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White Americans in Maryland

From Wikipedia, the free encyclopedia

White Marylanders
Total population
Approx. 3,565,204 (59% - total)
Approx. 3,075,744 (50.5% - non-Hispanic) (2018)
Regions with significant populations
Frederick67.2% White, 55.2% non-Hispanic white
Columbia53.7% White, 47.7% non-Hispanic white
Germantown46.% White, 30.9% non-Hispanic white
Silver Spring41.1% White, 34.2% non-Hispanic white
Baltimore30.3% White, 27.6% non-Hispanic white
American English (Baltimore accent, Tidewater accent), American Spanish, French, Italian, Polish, German, Russian, Persian, Greek, Arabic, Portuguese, American Sign Language
Christianity, Judaism, Atheism
Related ethnic groups
White Americans, White Hispanic and Latino Americans

White Marylanders are White Americans living in Maryland. As of 2018, they comprise 58.8% of the state's population. 50.5% of the population is non-Hispanic white. The regions of Western Maryland, Southern Maryland and the Eastern Shore all have majority white populations. Many white Marylanders also live in Central Maryland, including Baltimore, as well as in the suburbs of Washington, D.C.. Garrett County (97.5%) and Carroll County (91.9%) are the counties with the highest percentage of white Americans. Garrett and Carroll counties also have the highest percentage of non-Hispanic whites at 96.3% and 88.7%, respectively. Prince George's County (27%), Baltimore (30.4%), and Charles County (42.8%) have the lowest percentages of white people. Prince George's County has the lowest percentage of non-Hispanic whites, at 12.5% of the population. White Marylanders are a minority in Baltimore, Cambridge, Charles County, Jessup, Owings Mills, Prince George's County, Randallstown, and White Oak. Non-Hispanic whites are the plurality in Montgomery County, Columbia, Elkridge, Reisterstown, Salisbury, and Severn.

Some jurisdictions such as Montgomery County and Columbia are majority white, but non-Hispanic whites constitute a plurality. Others areas such as Salisbury and Severn do not have a white majority, but do have a non-Hispanic white plurality. Several communities, largely in Prince George's County, have white populations of less than 10%. Langley Park is 9.9% white and 2.8% non-Hispanic white, Chillum is 9.6% white and 3.7% white, Clinton is 8.4% white and 6.9% non-Hispanic white, Coral Hills is 5.5% white and 3.2% non-Hispanic white, Kettering is 2.9% white and 2.6% non-Hispanic white, and Hillcrest Heights is 4% white and 1.7% non-Hispanic white. Other communities, mostly in Western Maryland and the Eastern Shore, are over 95% white, such as Barton, Lonaconing, Midland, Ocean City, Oakland, Thurmont, and Westernport. As of the 2010 Census, the town of Luke in Western Maryland was 100% white.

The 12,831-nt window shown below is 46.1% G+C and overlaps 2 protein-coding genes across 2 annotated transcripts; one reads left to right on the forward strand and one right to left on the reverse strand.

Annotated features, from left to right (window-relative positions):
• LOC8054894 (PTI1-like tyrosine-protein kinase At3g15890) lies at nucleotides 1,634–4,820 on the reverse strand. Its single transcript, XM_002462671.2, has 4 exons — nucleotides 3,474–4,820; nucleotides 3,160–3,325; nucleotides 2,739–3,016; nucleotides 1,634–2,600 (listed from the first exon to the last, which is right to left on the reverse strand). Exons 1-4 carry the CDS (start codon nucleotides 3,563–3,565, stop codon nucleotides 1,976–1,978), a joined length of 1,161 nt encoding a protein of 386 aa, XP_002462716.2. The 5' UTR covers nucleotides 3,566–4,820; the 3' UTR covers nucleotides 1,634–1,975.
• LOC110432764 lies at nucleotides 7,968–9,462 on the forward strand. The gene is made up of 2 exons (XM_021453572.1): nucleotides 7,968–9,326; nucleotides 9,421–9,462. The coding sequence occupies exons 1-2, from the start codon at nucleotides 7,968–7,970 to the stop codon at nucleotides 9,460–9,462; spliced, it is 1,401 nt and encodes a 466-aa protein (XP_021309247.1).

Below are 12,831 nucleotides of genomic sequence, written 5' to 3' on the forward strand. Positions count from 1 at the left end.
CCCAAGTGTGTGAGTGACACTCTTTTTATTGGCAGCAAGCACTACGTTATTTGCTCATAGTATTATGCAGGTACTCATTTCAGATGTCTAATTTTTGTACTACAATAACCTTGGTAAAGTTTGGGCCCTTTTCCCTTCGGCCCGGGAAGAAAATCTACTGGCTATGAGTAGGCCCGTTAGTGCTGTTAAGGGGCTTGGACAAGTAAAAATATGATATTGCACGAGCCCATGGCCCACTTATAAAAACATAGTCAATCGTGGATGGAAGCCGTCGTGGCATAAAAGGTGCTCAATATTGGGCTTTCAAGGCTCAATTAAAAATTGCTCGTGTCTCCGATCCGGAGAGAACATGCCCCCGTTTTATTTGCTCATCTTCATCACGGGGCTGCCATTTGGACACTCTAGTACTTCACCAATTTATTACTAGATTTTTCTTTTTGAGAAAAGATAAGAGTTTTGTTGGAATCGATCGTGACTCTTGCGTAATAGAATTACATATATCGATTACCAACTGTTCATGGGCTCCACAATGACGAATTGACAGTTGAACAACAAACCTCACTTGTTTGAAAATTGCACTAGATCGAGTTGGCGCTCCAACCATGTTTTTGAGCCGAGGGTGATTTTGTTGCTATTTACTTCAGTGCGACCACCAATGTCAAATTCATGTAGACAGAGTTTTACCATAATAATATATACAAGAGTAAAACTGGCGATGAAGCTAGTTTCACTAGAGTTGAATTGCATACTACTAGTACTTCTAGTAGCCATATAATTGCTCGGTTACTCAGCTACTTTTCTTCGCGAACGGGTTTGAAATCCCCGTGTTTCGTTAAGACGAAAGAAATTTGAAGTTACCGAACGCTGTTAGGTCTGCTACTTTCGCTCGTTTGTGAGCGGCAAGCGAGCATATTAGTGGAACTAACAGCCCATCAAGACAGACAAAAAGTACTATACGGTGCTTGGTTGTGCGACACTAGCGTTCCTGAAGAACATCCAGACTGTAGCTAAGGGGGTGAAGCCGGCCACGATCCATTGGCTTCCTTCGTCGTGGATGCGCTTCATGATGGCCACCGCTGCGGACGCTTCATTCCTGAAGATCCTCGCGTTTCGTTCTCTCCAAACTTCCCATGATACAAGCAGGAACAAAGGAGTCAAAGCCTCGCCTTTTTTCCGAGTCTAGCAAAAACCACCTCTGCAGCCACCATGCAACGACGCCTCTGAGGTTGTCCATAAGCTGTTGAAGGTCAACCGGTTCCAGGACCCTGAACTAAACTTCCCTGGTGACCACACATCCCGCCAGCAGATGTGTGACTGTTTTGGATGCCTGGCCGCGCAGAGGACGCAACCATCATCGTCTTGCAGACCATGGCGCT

As of 2018, Maryland is 50.2% non-Hispanic white and is on the verge of becoming minority-majority.[1] Only the majority-minority states of Hawaii, California, Nevada, New Mexico, and Texas have a smaller percentage of non-Hispanic whites. Non-Hispanic whites are expected to become the plurality ethnic group within 5 years of 2015.[2] After Nevada in 2016, Maryland is projected to be the next state to become majority-minority due to growing African-American, Asian-American and Hispanic/Latino populations. By 2031, minorities are projected to become the majority of voting eligible residents of Maryland.[3]

Children from minority groups are already the majority of Maryland children.[4] In 2017 , 41.6% of live births were to non-Hispanic white mothers.[5]

The top reported ancestries of white Marylanders are: German (15%), Irish (11%), English (8%), American (7%), Italian (6%), and Polish (3%).[6]


Early European exploration

In 1498 the first European explorers sailed along the Eastern Shore, off present-day Worcester County.[7] In 1524 Giovanni da Verrazzano, sailing under the French flag, passed the mouth of Chesapeake Bay. In 1608 John Smith entered the bay[7] and explored it extensively. His maps still exist today, and although technically crude they are surprisingly accurate given the technology of those times (the maps are ornate but crude by modern technical standards).

The region was depicted in a map by Estêvão Gomes and Diego Gutiérrez, made in 1562, in the context of the Spanish Ajacán Mission of the sixteenth century.[8]

See also


  1. ^ "B03002 HISPANIC OR LATINO ORIGIN BY RACE - Maryland - 2018 American Community Survey 1-Year Estimates". U.S. Census Bureau. July 1, 2018. Retrieved November 4, 2019.
  2. ^ "Face it, we're on our way to being a majority minority country". The Baltimore Sun. Retrieved April 27, 2019.
  3. ^ "States of Change: The Demographic Evolution of the American Electorate, 1974–2060" (PDF). Center for American Progress. Retrieved April 27, 2019.
  4. ^ "White children in the minority in 10 states – This Just In – Blogs". April 6, 2011. Retrieved 2019-04-27.
  5. ^ "Births: Final Data for 2015" (PDF). Centers for Disease Control and Prevention. Retrieved 2019-04-27.
  6. ^ Data Access and Dissemination Systems (DADS). "American FactFinder – Results". Archived from the original on February 12, 2020. Retrieved April 27, 2019.
  7. ^ a b Maryland State Archives, Annapolis, MD (2013). "Maryland Historical Chronology: 10,000 B.C. - 1599." Maryland Manual On-Line.
  8. ^ "The Spanish in the Chesapeake Bay". Charles A. Grymes. Archived from the original on October 11, 2012. Retrieved March 17, 2013.


  • Durr, Kenneth D., Behind the Backlash: White Working-Class Politics in Baltimore, 1940-1980, 2007, The University of North Carolina Press ISBN 0807854336
This page was last edited on 31 August 2020, at 16:05
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